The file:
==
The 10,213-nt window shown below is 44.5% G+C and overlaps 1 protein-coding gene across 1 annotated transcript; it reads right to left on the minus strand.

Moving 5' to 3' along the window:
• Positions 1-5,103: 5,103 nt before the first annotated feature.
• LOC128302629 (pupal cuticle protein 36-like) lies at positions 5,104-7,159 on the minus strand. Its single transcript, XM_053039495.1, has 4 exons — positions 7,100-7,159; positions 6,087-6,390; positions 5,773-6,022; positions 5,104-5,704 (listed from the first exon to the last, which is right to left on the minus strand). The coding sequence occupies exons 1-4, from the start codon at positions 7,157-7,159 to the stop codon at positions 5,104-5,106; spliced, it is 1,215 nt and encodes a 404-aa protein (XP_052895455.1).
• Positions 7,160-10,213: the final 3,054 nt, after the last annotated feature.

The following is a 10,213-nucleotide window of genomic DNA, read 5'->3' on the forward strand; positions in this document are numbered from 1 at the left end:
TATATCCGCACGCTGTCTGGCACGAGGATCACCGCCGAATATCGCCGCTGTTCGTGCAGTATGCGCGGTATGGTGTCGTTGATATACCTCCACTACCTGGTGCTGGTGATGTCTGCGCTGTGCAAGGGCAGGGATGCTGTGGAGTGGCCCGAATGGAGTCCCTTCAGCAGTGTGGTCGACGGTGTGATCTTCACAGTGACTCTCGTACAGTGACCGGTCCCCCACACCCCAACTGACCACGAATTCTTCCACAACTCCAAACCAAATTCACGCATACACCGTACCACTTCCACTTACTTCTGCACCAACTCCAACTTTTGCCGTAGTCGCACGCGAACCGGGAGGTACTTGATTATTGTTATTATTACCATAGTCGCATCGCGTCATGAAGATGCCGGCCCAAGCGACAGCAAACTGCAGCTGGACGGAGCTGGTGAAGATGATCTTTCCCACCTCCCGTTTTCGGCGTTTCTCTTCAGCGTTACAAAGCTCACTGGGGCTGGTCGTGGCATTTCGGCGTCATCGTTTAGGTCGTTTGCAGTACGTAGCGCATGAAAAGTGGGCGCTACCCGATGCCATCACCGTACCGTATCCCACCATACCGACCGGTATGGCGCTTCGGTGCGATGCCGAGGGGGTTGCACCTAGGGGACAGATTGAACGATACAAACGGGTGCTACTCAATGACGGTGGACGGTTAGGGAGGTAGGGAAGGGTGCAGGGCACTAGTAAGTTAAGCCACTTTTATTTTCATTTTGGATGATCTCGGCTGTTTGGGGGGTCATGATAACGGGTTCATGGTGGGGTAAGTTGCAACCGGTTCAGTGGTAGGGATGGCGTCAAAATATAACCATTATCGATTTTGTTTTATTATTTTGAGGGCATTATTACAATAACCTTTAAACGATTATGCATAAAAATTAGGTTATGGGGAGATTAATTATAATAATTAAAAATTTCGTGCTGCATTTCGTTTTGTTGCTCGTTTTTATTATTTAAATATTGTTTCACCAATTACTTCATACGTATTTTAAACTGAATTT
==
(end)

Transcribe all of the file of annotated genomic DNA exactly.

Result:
The 10,213-nt window shown below is 44.5% G+C and overlaps 1 protein-coding gene across 1 annotated transcript; it reads right to left on the minus strand.

Moving 5' to 3' along the window:
• Positions 1-5,103: 5,103 nt before the first annotated feature.
• LOC128302629 (pupal cuticle protein 36-like) lies at positions 5,104-7,159 on the minus strand. Its single transcript, XM_053039495.1, has 4 exons — positions 7,100-7,159; positions 6,087-6,390; positions 5,773-6,022; positions 5,104-5,704 (listed from the first exon to the last, which is right to left on the minus strand). The coding sequence occupies exons 1-4, from the start codon at positions 7,157-7,159 to the stop codon at positions 5,104-5,106; spliced, it is 1,215 nt and encodes a 404-aa protein (XP_052895455.1).
• Positions 7,160-10,213: the final 3,054 nt, after the last annotated feature.

The following is a 10,213-nucleotide window of genomic DNA, read 5'->3' on the forward strand; positions in this document are numbered from 1 at the left end:
TATATCCGCACGCTGTCTGGCACGAGGATCACCGCCGAATATCGCCGCTGTTCGTGCAGTATGCGCGGTATGGTGTCGTTGATATACCTCCACTACCTGGTGCTGGTGATGTCTGCGCTGTGCAAGGGCAGGGATGCTGTGGAGTGGCCCGAATGGAGTCCCTTCAGCAGTGTGGTCGACGGTGTGATCTTCACAGTGACTCTCGTACAGTGACCGGTCCCCCACACCCCAACTGACCACGAATTCTTCCACAACTCCAAACCAAATTCACGCATACACCGTACCACTTCCACTTACTTCTGCACCAACTCCAACTTTTGCCGTAGTCGCACGCGAACCGGGAGGTACTTGATTATTGTTATTATTACCATAGTCGCATCGCGTCATGAAGATGCCGGCCCAAGCGACAGCAAACTGCAGCTGGACGGAGCTGGTGAAGATGATCTTTCCCACCTCCCGTTTTCGGCGTTTCTCTTCAGCGTTACAAAGCTCACTGGGGCTGGTCGTGGCATTTCGGCGTCATCGTTTAGGTCGTTTGCAGTACGTAGCGCATGAAAAGTGGGCGCTACCCGATGCCATCACCGTACCGTATCCCACCATACCGACCGGTATGGCGCTTCGGTGCGATGCCGAGGGGGTTGCACCTAGGGGACAGATTGAACGATACAAACGGGTGCTACTCAATGACGGTGGACGGTTAGGGAGGTAGGGAAGGGTGCAGGGCACTAGTAAGTTAAGCCACTTTTATTTTCATTTTGGATGATCTCGGCTGTTTGGGGGGTCATGATAACGGGTTCATGGTGGGGTAAGTTGCAACCGGTTCAGTGGTAGGGATGGCGTCAAAATATAACCATTATCGATTTTGTTTTATTATTTTGAGGGCATTATTACAATAACCTTTAAACGATTATGCATAAAAATTAGGTTATGGGGAGATTAATTATAATAATTAAAAATTTCGTGCTGCATTTCGTTTTGTTGCTCGTTTTTATTATTTAAATATTGTTTCACCAATTACTTCATACGTATTTTAAACTGAATTT